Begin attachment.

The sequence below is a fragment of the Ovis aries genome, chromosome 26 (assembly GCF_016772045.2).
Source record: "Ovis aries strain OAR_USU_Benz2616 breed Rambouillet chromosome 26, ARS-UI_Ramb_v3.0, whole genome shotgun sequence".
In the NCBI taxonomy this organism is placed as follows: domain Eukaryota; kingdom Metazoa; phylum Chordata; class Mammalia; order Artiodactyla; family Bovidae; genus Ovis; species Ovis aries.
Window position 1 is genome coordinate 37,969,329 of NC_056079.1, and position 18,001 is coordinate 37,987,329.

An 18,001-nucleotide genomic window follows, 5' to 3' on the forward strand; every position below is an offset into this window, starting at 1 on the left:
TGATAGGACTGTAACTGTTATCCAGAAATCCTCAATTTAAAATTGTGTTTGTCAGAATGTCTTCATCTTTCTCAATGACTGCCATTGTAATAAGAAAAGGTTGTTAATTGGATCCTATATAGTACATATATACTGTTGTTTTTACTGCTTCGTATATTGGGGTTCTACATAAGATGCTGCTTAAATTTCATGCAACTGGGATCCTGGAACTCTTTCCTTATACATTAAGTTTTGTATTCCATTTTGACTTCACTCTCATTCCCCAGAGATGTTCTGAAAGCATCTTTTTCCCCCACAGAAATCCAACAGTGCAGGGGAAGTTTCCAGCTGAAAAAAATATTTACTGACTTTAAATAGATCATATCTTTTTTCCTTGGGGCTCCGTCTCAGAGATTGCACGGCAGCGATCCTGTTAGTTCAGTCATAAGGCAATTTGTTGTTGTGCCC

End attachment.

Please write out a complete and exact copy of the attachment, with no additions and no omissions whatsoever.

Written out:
The sequence below is a fragment of the Ovis aries genome, chromosome 26 (assembly GCF_016772045.2).
Source record: "Ovis aries strain OAR_USU_Benz2616 breed Rambouillet chromosome 26, ARS-UI_Ramb_v3.0, whole genome shotgun sequence".
In the NCBI taxonomy this organism is placed as follows: domain Eukaryota; kingdom Metazoa; phylum Chordata; class Mammalia; order Artiodactyla; family Bovidae; genus Ovis; species Ovis aries.
Window position 1 is genome coordinate 37,969,329 of NC_056079.1, and position 18,001 is coordinate 37,987,329.

An 18,001-nucleotide genomic window follows, 5' to 3' on the forward strand; every position below is an offset into this window, starting at 1 on the left:
TGATAGGACTGTAACTGTTATCCAGAAATCCTCAATTTAAAATTGTGTTTGTCAGAATGTCTTCATCTTTCTCAATGACTGCCATTGTAATAAGAAAAGGTTGTTAATTGGATCCTATATAGTACATATATACTGTTGTTTTTACTGCTTCGTATATTGGGGTTCTACATAAGATGCTGCTTAAATTTCATGCAACTGGGATCCTGGAACTCTTTCCTTATACATTAAGTTTTGTATTCCATTTTGACTTCACTCTCATTCCCCAGAGATGTTCTGAAAGCATCTTTTTCCCCCACAGAAATCCAACAGTGCAGGGGAAGTTTCCAGCTGAAAAAAATATTTACTGACTTTAAATAGATCATATCTTTTTTCCTTGGGGCTCCGTCTCAGAGATTGCACGGCAGCGATCCTGTTAGTTCAGTCATAAGGCAATTTGTTGTTGTGCCC